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Outer islands a tourism focus

Wednesday 13 April 2011 | Published in National


Cook Islands cuisine needs to be improved and promoted to the world in order to expand annual visitor numbers to the country and provide local jobs, particularly in outer islands, those at yesterday’s national economic development summit were told.

More than 200 people attended the tourism session of the summit, which will conclude today at the National Auditorium.

A panel for the tourism session comprised Tourism Cook Islands (TCI) chief executive Carmel Beattie, TCI director of destination development Metua Vaiimene, tourism board chairman Tata Crocombe, and Air New Zealand Cook Islands manager David Bridge.

Finance minister Mark Brown presided over the session.

A video presentation by TCI highlighted the organisation’s plans to develop the country’s tourism industry in order to grow the local economy.

It included ideas developed in the last 14 weeks during discussion with various stakeholders, to be included within the TCI’s destination development strategy, which targets growth in areas such as cuisine and natural resource attractions and encourages visitors to islands during low or shoulder seasons throughout the year.

TCI is hoping between 150,000 and 200,000 foreigners will visit the Cook Islands each year, extend their average stay, and travel to outer islands more frequently.

Currently the country has about 100,000 visitors annually, most of which stay on Rarotonga and Aitutaki.

One initiative aimed at increasing travel to outer islands is the development of a Cook Islands cuisine brand, which would see traditional crops grown on all islands, harvested locally, prepared according to traditional recipes, and sold to the local market as well as to tourists.

Outer islands economies would benefit from jobs being created in agriculture and food production industries, as would the country as a whole from less reliance on imported food and an additional attraction for visitors able to be marketed globally.

“It’s vital that we are creating education and employment opportunities for Cook Islanders in what is our largest industry,” Beattie said.

Agriculture should be developed in a bio-organic way to increase its sustainability and appeal to international markets, and to benefit the health and wellbeing of local consumers, TCI’s presentation stated.

It would require better storage and refrigeration facilities on outer islands, as well as increased cargo shipping throughout the Cook Islands.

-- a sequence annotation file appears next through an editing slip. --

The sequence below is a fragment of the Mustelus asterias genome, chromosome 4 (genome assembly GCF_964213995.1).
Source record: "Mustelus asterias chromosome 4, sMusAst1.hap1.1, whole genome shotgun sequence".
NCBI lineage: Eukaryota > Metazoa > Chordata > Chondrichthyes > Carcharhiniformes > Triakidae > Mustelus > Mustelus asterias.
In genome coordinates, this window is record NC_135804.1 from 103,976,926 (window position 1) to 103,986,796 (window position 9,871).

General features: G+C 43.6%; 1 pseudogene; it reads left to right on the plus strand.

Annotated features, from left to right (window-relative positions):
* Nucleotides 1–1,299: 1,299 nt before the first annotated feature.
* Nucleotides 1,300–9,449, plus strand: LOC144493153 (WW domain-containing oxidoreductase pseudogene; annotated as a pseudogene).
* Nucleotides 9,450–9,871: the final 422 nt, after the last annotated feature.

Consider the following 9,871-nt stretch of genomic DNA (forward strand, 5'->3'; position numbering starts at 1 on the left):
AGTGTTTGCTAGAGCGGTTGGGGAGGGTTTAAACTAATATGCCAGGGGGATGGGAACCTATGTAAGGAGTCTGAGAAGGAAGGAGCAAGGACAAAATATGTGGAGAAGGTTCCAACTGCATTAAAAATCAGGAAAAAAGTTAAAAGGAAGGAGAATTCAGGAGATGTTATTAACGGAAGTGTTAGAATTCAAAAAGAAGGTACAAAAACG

Brown said the government was looking at how much it would cost to provide a weekly shipping service between Rarotonga and outer islands.

“Those considerations will shape the way in how we manage our resources,” he said.

A programme of special events and attractions could also be developed to encourage visitors year-round, which will level the burden on infrastructure and provide a stable income to those in associated industries.

“We are still not completely full during our busy season and in growing numbers our biggest concern is to focus on shoulder and low seasons to make sure those extra numbers we want are spread across the year so there’s low environmental impact overall. Those visitors will be spread across the whole country, not just in Rarotonga and Aitutaki, to ensure all Cook Islands communities benefit from tourism,” Beattie said.

Another plan within the TCI’s destination development strategy is to have the Punanga Nui market in Avarua open six days and nights of the week, and for the Avarua waterfront to be a 24-hour hub of activity.

Further raui could be put in place to enhance the country’s appeal as natural resource destination which has sustainable and healthy maintenance programmes, and in keeping with this walking tracks on all islands could be better developed and mapped for eco-tourists and adventurists.

Aitutaki’s and Manuae’s new bonefishing scheme is a good example of a sustainable tourist attraction making the most of natural resources, those at the summit heard.

An alternative jetty site for large cruise ships will provide a “huge boon” to the tourism industry, as more passengers will be able to come ashore and spend money, the presentation further stated.

In order to implement the TCI’s wish list of development, focus groups need to be established on each island to ensure participation in the wider Cook Islands brand and for island-specific concerns to be addressed.

The Aitutaki airport should be upgraded to be an alternative facility if Rarotonga’s airport is damaged by a cyclone, and accordingly tourism infrastructure on all outer islands such as information centres and public conveniences should be developed, TCI believes.

Atiu could become the third most popular destination in the Cook Islands, behind Rarotonga and Aitutaki, if its cave systems, historic sites, and forests are made accessible to tourists and marketed accordingly.

It is proposed a bird sanctuary and information centre be developed on the island.

The summit heard how Mitiaro residents are planning to develop traditional home-stay style accommodation, and the continued growth in variety of accommodation available to tourists on all islands will help grow annual visitor numbers.

Beattie says tourism growth sustains growth in many other main industries within the country, and TCI will work closely with ministries responsible for agriculture, infrastructure, and the environment “so everything we do they’re part of the solution”.

“It’s about working together to ensure that whatever we do is sustainable and for the good of the Cook Islands. We want to ensure that the environment in which we live is still as beautiful in ten years as it is now and hope it will be even better.”